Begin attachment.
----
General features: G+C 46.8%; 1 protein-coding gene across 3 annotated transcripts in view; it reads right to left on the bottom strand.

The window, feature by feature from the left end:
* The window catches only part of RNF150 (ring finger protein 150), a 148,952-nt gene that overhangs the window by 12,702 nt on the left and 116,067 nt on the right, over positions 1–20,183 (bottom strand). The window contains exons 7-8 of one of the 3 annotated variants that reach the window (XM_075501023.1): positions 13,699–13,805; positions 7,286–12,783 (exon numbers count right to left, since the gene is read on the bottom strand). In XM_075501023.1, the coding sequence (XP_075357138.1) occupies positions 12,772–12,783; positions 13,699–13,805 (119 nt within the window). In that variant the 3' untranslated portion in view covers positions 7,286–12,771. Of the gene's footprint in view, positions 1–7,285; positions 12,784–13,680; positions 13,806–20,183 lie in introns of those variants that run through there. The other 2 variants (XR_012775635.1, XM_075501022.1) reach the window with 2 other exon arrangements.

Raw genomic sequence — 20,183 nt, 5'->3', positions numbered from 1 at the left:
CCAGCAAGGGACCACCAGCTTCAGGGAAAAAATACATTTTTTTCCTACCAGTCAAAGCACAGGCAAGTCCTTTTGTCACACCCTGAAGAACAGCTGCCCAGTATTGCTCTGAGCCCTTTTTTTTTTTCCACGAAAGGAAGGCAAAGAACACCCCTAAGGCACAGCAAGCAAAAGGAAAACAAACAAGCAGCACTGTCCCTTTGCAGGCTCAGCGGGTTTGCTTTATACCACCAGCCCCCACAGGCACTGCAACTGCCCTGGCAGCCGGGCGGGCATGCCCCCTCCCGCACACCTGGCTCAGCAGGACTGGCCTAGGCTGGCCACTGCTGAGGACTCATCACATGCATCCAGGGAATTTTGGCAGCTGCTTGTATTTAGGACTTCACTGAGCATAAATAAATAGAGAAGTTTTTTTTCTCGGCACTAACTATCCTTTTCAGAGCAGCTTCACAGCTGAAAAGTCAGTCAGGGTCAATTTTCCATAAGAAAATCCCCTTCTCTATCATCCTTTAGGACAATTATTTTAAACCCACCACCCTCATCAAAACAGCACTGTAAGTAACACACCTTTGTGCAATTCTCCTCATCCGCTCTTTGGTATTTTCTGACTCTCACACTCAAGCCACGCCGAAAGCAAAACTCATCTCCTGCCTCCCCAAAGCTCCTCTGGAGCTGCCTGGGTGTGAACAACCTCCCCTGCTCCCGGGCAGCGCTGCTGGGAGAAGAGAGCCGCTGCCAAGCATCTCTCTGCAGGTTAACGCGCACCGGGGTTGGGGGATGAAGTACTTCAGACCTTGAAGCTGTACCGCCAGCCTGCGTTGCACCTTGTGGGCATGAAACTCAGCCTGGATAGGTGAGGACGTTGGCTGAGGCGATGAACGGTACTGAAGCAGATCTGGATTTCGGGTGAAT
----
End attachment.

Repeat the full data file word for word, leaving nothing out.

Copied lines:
General features: G+C 46.8%; 1 protein-coding gene across 3 annotated transcripts in view; it reads right to left on the bottom strand.

The window, feature by feature from the left end:
* The window catches only part of RNF150 (ring finger protein 150), a 148,952-nt gene that overhangs the window by 12,702 nt on the left and 116,067 nt on the right, over positions 1–20,183 (bottom strand). The window contains exons 7-8 of one of the 3 annotated variants that reach the window (XM_075501023.1): positions 13,699–13,805; positions 7,286–12,783 (exon numbers count right to left, since the gene is read on the bottom strand). In XM_075501023.1, the coding sequence (XP_075357138.1) occupies positions 12,772–12,783; positions 13,699–13,805 (119 nt within the window). In that variant the 3' untranslated portion in view covers positions 7,286–12,771. Of the gene's footprint in view, positions 1–7,285; positions 12,784–13,680; positions 13,806–20,183 lie in introns of those variants that run through there. The other 2 variants (XR_012775635.1, XM_075501022.1) reach the window with 2 other exon arrangements.

Raw genomic sequence — 20,183 nt, 5'->3', positions numbered from 1 at the left:
CCAGCAAGGGACCACCAGCTTCAGGGAAAAAATACATTTTTTTCCTACCAGTCAAAGCACAGGCAAGTCCTTTTGTCACACCCTGAAGAACAGCTGCCCAGTATTGCTCTGAGCCCTTTTTTTTTTTCCACGAAAGGAAGGCAAAGAACACCCCTAAGGCACAGCAAGCAAAAGGAAAACAAACAAGCAGCACTGTCCCTTTGCAGGCTCAGCGGGTTTGCTTTATACCACCAGCCCCCACAGGCACTGCAACTGCCCTGGCAGCCGGGCGGGCATGCCCCCTCCCGCACACCTGGCTCAGCAGGACTGGCCTAGGCTGGCCACTGCTGAGGACTCATCACATGCATCCAGGGAATTTTGGCAGCTGCTTGTATTTAGGACTTCACTGAGCATAAATAAATAGAGAAGTTTTTTTTCTCGGCACTAACTATCCTTTTCAGAGCAGCTTCACAGCTGAAAAGTCAGTCAGGGTCAATTTTCCATAAGAAAATCCCCTTCTCTATCATCCTTTAGGACAATTATTTTAAACCCACCACCCTCATCAAAACAGCACTGTAAGTAACACACCTTTGTGCAATTCTCCTCATCCGCTCTTTGGTATTTTCTGACTCTCACACTCAAGCCACGCCGAAAGCAAAACTCATCTCCTGCCTCCCCAAAGCTCCTCTGGAGCTGCCTGGGTGTGAACAACCTCCCCTGCTCCCGGGCAGCGCTGCTGGGAGAAGAGAGCCGCTGCCAAGCATCTCTCTGCAGGTTAACGCGCACCGGGGTTGGGGGATGAAGTACTTCAGACCTTGAAGCTGTACCGCCAGCCTGCGTTGCACCTTGTGGGCATGAAACTCAGCCTGGATAGGTGAGGACGTTGGCTGAGGCGATGAACGGTACTGAAGCAGATCTGGATTTCGGGTGAAT